INTERVIEW: Bryce Dallas Howard

Posted by · 12:47 pm · December 9th, 2009

Bryce Dallas HowardBryce Dallas Howard dominated M. Night Shyamalan’s “The Village” with a beautiful performance of intensity, ferocity, gentle sensitivity and vulnerability.  She made the audience fall almost instantly in love with her character, the blind, though all-seeing Ivy.

With her flowing red locks, warm smile, and imposing gaze, the young actress appears to be to be an old soul in the body of a youth.  And she has fast made a name for herself as a major rising talent.

Talking to an actress on the cusp of greatness is always interesting because in many ways the attitude she brings to interviews will define her to the media.  With Howard, there is no trace of ego at all.  There is, however, an excited young mother eager to discuss her role as a mom, the trials and tribulations of being a mom for the first year, etc.  And, of course, there is the work.

Howard’s latest role comes in Jodi Markell’s “The Loss of the Teardrop Diamond,” from a lost screenplay written by legendary playwright Tennessee Williams. The film is the story of Fisher, a spirited young southern lady, vivacious, exciting to be around, fun loving, and perhaps in love with a young man she convinces to be her escort during the party season of the roaring 1920s.

When an incident occurs that could forever alter their relationship, she is forced to make a decision that will decide which way her life goes, and the manner of woman she will become.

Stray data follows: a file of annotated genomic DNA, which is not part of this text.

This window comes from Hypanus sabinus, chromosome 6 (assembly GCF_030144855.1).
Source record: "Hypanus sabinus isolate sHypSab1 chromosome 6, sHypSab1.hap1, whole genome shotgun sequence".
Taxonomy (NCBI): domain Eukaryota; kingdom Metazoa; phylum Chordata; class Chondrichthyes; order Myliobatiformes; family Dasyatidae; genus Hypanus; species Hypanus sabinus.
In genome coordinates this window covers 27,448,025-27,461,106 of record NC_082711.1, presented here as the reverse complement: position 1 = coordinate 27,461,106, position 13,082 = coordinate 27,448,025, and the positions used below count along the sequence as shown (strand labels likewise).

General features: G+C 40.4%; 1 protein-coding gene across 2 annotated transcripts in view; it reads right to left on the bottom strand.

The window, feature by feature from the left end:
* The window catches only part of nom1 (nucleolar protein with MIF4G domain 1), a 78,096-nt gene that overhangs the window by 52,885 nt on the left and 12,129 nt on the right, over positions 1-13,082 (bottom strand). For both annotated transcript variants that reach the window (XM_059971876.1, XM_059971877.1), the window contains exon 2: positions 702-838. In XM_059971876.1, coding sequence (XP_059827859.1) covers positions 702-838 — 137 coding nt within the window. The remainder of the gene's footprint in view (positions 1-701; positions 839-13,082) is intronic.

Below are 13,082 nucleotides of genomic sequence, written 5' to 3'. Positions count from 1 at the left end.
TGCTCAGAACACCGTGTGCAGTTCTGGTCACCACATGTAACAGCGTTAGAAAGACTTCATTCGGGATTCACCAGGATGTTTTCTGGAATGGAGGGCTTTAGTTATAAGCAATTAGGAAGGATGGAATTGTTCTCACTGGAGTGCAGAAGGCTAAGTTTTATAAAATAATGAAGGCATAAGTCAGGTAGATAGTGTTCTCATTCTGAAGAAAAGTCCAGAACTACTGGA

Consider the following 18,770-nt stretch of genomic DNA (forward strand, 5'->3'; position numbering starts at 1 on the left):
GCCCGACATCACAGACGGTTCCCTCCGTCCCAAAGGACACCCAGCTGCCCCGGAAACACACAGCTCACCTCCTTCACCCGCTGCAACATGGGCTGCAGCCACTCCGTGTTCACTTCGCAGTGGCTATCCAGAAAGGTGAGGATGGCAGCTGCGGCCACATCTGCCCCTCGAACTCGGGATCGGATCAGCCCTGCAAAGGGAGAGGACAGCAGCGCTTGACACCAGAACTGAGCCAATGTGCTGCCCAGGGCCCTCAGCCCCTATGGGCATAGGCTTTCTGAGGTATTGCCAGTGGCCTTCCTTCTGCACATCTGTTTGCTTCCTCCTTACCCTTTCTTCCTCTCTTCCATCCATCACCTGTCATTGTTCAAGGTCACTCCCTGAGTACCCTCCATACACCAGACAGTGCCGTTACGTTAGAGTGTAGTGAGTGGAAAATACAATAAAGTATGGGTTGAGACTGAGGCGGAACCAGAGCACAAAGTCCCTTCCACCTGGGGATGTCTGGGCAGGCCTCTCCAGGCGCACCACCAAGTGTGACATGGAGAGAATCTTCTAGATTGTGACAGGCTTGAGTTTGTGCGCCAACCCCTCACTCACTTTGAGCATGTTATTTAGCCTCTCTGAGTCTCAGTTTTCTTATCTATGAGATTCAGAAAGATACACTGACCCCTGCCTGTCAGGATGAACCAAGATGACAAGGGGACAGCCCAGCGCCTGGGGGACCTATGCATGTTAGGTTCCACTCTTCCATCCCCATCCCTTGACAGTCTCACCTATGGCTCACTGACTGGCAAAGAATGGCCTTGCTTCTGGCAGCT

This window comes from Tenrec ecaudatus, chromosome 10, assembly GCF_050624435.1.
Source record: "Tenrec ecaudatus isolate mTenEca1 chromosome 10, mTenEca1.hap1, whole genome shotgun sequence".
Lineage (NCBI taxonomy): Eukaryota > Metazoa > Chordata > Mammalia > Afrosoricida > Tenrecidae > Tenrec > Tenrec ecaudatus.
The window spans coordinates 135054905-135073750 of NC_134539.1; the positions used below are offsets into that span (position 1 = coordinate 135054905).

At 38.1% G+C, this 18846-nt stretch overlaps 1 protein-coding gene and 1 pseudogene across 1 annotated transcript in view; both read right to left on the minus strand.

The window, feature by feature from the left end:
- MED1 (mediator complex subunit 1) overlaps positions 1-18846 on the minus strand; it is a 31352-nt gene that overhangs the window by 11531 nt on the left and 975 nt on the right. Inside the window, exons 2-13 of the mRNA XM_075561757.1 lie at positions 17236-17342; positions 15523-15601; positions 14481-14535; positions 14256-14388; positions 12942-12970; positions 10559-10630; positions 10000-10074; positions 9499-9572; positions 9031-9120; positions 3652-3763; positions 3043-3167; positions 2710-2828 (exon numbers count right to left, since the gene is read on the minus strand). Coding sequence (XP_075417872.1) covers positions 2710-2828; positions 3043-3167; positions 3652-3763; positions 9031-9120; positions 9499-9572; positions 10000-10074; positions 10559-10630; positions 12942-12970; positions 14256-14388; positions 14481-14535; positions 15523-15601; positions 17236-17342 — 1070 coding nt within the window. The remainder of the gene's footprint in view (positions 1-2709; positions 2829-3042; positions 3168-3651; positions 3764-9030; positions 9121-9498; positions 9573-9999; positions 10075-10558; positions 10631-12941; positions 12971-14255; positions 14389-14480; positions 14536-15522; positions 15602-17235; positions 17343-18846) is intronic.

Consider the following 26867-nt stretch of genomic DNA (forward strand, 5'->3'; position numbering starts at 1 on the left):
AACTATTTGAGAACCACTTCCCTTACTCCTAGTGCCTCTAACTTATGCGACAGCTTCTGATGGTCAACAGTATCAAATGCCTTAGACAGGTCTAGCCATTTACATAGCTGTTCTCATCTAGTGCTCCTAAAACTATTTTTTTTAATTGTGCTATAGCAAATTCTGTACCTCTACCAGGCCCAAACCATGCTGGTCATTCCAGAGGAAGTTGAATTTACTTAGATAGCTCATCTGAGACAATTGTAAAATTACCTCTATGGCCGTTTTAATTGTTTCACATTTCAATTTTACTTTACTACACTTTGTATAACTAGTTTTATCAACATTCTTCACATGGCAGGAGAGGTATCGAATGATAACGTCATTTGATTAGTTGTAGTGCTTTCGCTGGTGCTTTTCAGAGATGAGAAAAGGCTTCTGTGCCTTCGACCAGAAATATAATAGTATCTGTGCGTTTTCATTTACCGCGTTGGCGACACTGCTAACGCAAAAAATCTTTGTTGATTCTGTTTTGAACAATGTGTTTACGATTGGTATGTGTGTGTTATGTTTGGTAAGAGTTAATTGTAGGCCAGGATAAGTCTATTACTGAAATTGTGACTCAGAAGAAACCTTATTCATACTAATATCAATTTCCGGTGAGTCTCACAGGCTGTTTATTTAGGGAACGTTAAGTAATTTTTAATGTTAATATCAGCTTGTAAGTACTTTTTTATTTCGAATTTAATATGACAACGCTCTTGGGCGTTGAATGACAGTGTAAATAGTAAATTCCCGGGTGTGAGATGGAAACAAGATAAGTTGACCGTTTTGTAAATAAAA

With her lovely red hair dyed dark for the role, Howard handles the role of Fisher with great sensitivity and creates a tragic heroine from the mold Williams made so iconic.  “It was Blanche DuBois that I identified most with when creating Fisher, and I had a really hard time at the beginning finding this woman,” Howard says.  “But to get to create this role, to be the first to play this part, written by Tennesse Williams, who I believe to have been a genius, was a gift, it was such a gift.

Bryce Dallas Howard in The Loss of a Teardrop Diamond“Williams was able to tap into the psyche of women in a manner most men could not. His understanding of the south is flawless, and his women are so tragic, clinging to a way of life that was slowly slipping away and with it went the identity of these women.”

Markel reached out to Howard when she was pregnant, as it turns out, and she says she learned a number of lessons not just as an actor but as a young mother.  Markel balances being a single mom with being an artist.

Getting back to Blanche DuBois, Howard says she wonders whether Fisher could have been the “Streetcar” characters 15 years before she ended up in that apartment with her sister and Stanley Kowalski.  “What happened to her to get her there,” she wonders.  “Is Fisher going to make the same errors on her way as Blanche did? Or will she pull her life together and make all the right choices? It was exciting to work through this process.”

Howard rather surprisingly says she feels lucky to be working at all, true modesty about her work showing through.  “I mean, I have no strong innate ability as an actor,” she says, “but I learn well, and I have had some wonderful teachers along the way. I revel in those chances to work with a director who is going to teach me to grow as an actor, or other actors that will allow me to grow with them. Working with Ellen Burstyn in this film was an extraordinary experience, and Ann Margaret as well, so if I have a strength it is as a great learner and a willingness to learn.”

Howard had a normal upbringing, somewhat surprising considering her father has become an American standard both in front of and behind the camera.  Perhaps it’s because Ron Howard grew up in front of America that he did not want his own children going through that, and raised his family far from the bright lights of Hollywood.